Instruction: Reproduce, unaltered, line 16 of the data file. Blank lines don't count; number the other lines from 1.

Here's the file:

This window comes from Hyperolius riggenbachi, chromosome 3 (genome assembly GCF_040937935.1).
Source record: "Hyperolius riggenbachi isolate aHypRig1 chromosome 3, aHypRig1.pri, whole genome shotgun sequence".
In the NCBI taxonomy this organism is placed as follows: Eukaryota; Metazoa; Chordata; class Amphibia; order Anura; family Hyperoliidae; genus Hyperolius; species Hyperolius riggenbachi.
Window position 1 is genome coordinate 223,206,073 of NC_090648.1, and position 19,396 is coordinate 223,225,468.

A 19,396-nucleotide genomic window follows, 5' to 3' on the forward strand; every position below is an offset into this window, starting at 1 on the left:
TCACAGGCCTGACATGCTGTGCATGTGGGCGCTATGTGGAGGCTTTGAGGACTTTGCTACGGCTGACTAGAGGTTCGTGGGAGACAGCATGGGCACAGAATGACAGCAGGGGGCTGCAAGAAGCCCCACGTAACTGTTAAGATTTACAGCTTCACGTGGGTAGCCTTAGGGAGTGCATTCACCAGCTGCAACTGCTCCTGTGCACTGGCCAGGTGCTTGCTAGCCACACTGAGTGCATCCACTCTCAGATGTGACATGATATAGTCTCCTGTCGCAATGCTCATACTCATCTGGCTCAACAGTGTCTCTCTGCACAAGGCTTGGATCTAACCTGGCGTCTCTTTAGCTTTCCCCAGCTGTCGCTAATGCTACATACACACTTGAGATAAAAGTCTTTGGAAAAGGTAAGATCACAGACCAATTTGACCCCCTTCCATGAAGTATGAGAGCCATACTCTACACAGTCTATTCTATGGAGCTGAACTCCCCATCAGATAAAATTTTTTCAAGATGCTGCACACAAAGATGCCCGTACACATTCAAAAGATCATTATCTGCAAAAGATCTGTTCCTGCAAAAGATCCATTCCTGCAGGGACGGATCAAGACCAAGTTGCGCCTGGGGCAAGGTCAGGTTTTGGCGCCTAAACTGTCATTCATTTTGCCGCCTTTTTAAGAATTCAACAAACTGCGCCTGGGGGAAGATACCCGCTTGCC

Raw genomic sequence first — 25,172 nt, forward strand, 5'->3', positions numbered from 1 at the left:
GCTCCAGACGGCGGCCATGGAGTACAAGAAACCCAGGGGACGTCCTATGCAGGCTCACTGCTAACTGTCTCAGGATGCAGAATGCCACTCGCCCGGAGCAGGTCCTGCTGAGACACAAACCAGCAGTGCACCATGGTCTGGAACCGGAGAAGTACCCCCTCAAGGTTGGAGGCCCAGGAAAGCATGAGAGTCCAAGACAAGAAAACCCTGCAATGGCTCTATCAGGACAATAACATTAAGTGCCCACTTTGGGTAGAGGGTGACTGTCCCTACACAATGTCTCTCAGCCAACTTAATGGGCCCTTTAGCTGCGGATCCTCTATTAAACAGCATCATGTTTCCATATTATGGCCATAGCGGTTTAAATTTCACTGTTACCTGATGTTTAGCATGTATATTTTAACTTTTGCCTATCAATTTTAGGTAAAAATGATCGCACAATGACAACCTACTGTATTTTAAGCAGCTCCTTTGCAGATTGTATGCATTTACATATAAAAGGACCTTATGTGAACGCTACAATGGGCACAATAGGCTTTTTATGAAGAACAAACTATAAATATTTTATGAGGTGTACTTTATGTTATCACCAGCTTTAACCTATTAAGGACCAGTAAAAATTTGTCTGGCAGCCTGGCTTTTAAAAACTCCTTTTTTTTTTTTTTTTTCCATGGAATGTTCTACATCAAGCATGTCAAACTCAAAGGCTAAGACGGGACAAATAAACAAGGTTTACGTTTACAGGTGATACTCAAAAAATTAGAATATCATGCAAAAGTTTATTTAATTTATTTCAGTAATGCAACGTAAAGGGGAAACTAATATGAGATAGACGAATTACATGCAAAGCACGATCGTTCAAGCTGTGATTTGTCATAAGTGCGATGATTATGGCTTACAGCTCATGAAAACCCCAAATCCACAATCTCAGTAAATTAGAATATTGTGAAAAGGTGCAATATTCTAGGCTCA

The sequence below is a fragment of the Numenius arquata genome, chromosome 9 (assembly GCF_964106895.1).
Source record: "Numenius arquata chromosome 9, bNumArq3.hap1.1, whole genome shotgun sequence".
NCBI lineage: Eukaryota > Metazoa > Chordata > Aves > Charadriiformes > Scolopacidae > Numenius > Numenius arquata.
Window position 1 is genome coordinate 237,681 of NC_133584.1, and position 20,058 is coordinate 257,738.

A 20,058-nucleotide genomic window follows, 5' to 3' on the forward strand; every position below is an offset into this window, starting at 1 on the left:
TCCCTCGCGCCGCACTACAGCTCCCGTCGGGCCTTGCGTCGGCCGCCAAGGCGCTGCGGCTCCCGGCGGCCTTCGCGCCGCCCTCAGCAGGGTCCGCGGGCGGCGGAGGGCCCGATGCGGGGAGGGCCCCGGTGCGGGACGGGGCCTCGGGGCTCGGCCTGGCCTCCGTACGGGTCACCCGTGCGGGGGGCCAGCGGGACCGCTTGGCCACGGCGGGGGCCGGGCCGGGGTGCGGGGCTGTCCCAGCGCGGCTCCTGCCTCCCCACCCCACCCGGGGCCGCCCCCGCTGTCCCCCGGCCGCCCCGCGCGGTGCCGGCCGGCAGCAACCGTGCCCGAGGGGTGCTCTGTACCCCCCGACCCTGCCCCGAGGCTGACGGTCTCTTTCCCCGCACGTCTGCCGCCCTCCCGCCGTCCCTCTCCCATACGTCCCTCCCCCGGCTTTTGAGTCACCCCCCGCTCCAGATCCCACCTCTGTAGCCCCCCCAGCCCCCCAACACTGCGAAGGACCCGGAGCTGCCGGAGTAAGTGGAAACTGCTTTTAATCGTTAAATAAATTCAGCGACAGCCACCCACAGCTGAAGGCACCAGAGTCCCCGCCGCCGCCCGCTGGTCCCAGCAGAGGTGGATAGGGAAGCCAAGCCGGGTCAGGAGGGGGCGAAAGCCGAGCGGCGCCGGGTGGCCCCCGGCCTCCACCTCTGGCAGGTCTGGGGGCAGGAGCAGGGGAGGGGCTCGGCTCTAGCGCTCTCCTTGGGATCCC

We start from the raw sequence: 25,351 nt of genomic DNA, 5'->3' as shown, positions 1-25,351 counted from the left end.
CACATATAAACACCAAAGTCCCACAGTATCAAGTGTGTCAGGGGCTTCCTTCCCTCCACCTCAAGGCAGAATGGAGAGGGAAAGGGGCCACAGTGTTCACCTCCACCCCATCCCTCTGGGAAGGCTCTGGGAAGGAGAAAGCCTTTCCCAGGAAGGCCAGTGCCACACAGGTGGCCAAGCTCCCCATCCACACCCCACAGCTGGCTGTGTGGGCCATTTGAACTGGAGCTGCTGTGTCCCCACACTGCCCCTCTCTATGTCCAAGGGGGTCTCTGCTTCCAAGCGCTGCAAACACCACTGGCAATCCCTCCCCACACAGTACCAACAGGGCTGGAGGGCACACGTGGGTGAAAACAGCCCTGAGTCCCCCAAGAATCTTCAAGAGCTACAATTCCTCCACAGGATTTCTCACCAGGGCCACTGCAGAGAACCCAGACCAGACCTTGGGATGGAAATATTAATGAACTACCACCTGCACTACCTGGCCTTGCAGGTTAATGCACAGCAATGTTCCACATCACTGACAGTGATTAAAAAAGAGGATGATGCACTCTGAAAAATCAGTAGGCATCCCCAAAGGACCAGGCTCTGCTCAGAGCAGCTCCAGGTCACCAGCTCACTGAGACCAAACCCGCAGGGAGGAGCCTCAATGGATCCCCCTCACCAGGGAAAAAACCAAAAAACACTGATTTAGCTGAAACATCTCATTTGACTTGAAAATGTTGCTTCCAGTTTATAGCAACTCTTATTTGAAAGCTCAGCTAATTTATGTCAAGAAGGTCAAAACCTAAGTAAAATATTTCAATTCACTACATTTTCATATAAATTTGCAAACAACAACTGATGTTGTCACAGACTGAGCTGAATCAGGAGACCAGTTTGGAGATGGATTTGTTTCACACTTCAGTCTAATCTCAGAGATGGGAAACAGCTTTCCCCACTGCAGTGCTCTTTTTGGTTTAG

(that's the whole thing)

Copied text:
CACATATAAACACCAAAGTCCCACAGTATCAAGTGTGTCAGGGGCTTCCTTCCCTCCACCTCAAGGCAGAATGGAGAGGGAAAGGGGCCACAGTGTTCACCTCCACCCCATCCCTCTGGGAAGGCTCTGGGAAGGAGAAAGCCTTTCCCAGGAAGGCCAGTGCCACACAGGTGGCCAAGCTCCCCATCCACACCCCACAGCTGGCTGTGTGGGCCATTTGAACTGGAGCTGCTGTGTCCCCACACTGCCCCTCTCTATGTCCAAGGGGGTCTCTGCTTCCAAGCGCTGCAAACACCACTGGCAATCCCTCCCCACACAGTACCAACAGGGCTGGAGGGCACACGTGGGTGAAAACAGCCCTGAGTCCCCCAAGAATCTTCAAGAGCTACAATTCCTCCACAGGATTTCTCACCAGGGCCACTGCAGAGAACCCAGACCAGACCTTGGGATGGAAATATTAATGAACTACCACCTGCACTACCTGGCCTTGCAGGTTAATGCACAGCAATGTTCCACATCACTGACAGTGATTAAAAAAGAGGATGATGCACTCTGAAAAATCAGTAGGCATCCCCAAAGGACCAGGCTCTGCTCAGAGCAGCTCCAGGTCACCAGCTCACTGAGACCAAACCCGCAGGGAGGAGCCTCAATGGATCCCCCTCACCAGGGAAAAAACCAAAAAACACTGATTTAGCTGAAACATCTCATTTGACTTGAAAATGTTGCTTCCAGTTTATAGCAACTCTTATTTGAAAGCTCAGCTAATTTATGTCAAGAAGGTCAAAACCTAAGTAAAATATTTCAATTCACTACATTTTCATATAAATTTGCAAACAACAACTGATGTTGTCACAGACTGAGCTGAATCAGGAGACCAGTTTGGAGATGGATTTGTTTCACACTTCAGTCTAATCTCAGAGATGGGAAACAGCTTTCCCCACTGCAGTGCTCTTTTTGGTTTAG